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Given was the fact there are 3 isomers of pentane, two were given: pentane and 2-methyl butane. Then I was asked to draw to other one. I drew up the star like structure and checked it to be ok (coincidental I might add).

Then I drew some more and came up with amore turnstile shaped molecule.

     H
     | 
   H-C-H   H   H
     |     |   |
   H-C-----C---C-H
     |     |   |
   H-C-H   H   H
     |
     H

To me this also seems like $\ce{C5H12}$ molecule and all valences seem ok. Why isn't this a valid isomer?

Edit: this is 2-methyl butane according to the book:

        H
        | 
   H  H-C-H   H   H
   |    |     |   |
H--C----C-----C---C-H
   |    |     |   |
   H    H     H   H
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    $\begingroup$ It is surely valid, and is known as 2-methyl butane. $\endgroup$ – Ivan Neretin Aug 18 '16 at 18:59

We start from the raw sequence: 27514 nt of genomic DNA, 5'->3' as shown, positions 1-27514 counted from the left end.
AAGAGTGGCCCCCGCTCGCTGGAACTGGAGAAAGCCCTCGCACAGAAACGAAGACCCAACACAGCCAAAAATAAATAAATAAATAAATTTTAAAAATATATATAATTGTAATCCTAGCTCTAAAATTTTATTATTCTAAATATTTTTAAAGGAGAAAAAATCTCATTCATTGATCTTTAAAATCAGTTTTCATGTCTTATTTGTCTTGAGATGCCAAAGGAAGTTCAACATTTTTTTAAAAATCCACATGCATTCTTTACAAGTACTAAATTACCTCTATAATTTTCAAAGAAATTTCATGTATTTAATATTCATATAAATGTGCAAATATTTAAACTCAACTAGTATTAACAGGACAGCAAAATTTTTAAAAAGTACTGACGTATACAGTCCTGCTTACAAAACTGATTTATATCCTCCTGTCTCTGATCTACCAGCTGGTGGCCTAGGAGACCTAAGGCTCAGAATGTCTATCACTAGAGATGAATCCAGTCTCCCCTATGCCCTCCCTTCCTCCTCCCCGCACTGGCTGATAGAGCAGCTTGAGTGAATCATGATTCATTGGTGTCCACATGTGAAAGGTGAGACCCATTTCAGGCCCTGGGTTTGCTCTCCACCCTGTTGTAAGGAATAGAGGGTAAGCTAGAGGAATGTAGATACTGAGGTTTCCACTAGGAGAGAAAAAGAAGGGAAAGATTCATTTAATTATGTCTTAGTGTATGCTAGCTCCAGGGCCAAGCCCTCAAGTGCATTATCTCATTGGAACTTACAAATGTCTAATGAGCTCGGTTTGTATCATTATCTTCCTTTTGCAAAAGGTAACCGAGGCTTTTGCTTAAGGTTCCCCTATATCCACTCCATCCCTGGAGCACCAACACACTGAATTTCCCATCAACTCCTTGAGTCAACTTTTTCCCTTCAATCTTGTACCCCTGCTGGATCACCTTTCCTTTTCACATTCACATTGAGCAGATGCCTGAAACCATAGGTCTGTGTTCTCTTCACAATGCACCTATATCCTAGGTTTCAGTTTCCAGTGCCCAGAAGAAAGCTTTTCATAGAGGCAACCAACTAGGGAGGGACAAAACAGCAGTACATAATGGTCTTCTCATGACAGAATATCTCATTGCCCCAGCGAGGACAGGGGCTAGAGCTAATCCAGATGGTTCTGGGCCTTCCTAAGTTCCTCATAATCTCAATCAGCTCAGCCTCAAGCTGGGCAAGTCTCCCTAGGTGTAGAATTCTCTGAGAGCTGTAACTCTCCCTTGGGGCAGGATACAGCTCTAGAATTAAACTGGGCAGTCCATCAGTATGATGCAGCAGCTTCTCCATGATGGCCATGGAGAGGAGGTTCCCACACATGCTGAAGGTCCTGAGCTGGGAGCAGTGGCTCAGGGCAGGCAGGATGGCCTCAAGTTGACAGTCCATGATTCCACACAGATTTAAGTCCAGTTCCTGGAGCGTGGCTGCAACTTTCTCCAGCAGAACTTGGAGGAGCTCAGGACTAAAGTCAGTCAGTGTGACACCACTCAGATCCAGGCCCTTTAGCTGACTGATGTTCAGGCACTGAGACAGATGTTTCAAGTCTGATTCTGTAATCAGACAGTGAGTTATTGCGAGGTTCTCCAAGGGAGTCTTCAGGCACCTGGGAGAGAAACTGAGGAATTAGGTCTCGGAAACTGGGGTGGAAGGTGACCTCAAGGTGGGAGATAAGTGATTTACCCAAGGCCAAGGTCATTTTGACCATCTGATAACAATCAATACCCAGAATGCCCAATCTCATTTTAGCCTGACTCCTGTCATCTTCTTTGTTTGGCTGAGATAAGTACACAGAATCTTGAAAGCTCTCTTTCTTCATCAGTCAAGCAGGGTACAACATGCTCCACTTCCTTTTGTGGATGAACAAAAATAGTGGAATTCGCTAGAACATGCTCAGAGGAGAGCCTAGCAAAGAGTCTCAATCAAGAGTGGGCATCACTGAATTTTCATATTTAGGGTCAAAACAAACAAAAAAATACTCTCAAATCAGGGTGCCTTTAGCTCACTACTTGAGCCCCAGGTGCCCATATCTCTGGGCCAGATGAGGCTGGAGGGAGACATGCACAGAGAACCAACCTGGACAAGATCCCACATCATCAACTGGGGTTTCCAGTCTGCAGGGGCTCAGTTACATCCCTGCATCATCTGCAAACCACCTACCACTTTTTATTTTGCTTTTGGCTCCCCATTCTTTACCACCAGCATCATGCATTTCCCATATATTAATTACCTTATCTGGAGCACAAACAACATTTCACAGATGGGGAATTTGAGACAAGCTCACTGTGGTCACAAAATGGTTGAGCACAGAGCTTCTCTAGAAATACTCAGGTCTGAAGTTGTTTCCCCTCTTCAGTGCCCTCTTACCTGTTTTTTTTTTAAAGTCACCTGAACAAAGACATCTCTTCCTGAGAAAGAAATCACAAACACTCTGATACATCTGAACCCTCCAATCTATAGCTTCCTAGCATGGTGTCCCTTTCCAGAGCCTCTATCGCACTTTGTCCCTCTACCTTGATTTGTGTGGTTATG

• $\begingroup$ That one has 4Cs adjecent to each other, doesn't look like this according to the book.. (see edit) and if they are the same, then why? Can you just rotate the methyl group and the hydrogen? Am I thinking too much in 2 dimensions? $\endgroup$ – Apeiron Aug 18 '16 at 19:02
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    $\begingroup$ A man with arms outstretched and with arms down does not look quite the same, but still we will recognize him instantly. Same thing with molecules. Yes, the real molecule is very much 3D. Yes, you kinda can rotate (unless there is a double bond, but that's another story). $\endgroup$ – Ivan Neretin Aug 18 '16 at 19:06
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    $\begingroup$ Right, try using sticks and balls, bonds are 109.5° . $\endgroup$ – Ben Welborn Aug 18 '16 at 19:09
  • $\begingroup$ Ok, clear now! If you change it to/add an answer I can approve it :) $\endgroup$ – Apeiron Aug 18 '16 at 19:10
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To clarify Apeiron's answer. You have drawn 2-methyl butane, the same isomer that was given in the question. The rotation of a bond is probably the source of any confusion. A 3D model of your two structures would be the same.

To answer your question:

Neopentane is the third isomer of the pentane series.

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